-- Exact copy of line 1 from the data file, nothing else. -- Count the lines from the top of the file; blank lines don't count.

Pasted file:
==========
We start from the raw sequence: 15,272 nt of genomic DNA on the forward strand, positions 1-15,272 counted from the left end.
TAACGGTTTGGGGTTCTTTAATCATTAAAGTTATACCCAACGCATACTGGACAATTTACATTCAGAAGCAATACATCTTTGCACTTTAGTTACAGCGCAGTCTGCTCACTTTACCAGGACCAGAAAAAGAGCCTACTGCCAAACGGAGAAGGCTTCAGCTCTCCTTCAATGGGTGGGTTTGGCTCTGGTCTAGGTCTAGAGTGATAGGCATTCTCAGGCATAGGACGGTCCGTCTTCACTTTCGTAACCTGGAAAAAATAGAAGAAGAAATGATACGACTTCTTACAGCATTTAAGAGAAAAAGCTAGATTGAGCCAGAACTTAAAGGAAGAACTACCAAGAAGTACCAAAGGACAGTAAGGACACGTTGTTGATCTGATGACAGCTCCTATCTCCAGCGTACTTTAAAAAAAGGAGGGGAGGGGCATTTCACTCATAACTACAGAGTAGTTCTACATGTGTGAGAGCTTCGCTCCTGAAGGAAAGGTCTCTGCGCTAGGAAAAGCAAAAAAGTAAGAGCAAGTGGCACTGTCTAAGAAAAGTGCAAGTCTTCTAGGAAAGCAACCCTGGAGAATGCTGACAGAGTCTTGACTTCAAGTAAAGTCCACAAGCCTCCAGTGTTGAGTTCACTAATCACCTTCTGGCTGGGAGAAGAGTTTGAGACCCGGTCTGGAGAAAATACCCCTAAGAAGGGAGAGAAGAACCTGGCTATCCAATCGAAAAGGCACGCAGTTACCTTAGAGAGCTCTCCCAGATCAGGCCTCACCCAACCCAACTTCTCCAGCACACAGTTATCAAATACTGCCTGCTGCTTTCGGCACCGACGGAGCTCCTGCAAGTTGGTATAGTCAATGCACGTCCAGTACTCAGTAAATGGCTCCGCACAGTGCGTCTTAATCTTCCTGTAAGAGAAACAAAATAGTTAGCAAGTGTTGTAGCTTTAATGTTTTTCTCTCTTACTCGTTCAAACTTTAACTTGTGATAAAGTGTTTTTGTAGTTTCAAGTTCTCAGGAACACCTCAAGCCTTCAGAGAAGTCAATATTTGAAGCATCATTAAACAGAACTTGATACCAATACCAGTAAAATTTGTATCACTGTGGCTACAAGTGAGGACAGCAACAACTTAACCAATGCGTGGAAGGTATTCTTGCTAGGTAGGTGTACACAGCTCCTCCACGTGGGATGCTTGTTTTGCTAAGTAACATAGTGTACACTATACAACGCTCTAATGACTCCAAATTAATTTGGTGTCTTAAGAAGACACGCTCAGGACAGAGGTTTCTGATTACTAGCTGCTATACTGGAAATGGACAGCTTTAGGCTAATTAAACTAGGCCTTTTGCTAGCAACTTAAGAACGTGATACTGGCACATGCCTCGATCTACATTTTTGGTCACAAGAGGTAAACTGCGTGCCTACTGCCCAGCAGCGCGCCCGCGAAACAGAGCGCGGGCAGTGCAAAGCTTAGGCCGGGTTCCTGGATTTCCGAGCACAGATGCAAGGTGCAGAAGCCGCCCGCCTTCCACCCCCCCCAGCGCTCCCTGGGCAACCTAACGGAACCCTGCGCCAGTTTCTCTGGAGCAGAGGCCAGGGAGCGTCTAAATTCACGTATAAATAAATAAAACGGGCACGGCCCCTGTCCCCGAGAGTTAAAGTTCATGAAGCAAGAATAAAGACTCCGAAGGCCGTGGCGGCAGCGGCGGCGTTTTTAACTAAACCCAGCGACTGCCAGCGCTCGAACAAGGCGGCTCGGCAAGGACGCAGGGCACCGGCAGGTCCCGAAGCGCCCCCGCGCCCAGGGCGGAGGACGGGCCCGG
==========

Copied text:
We start from the raw sequence: 15,272 nt of genomic DNA on the forward strand, positions 1-15,272 counted from the left end.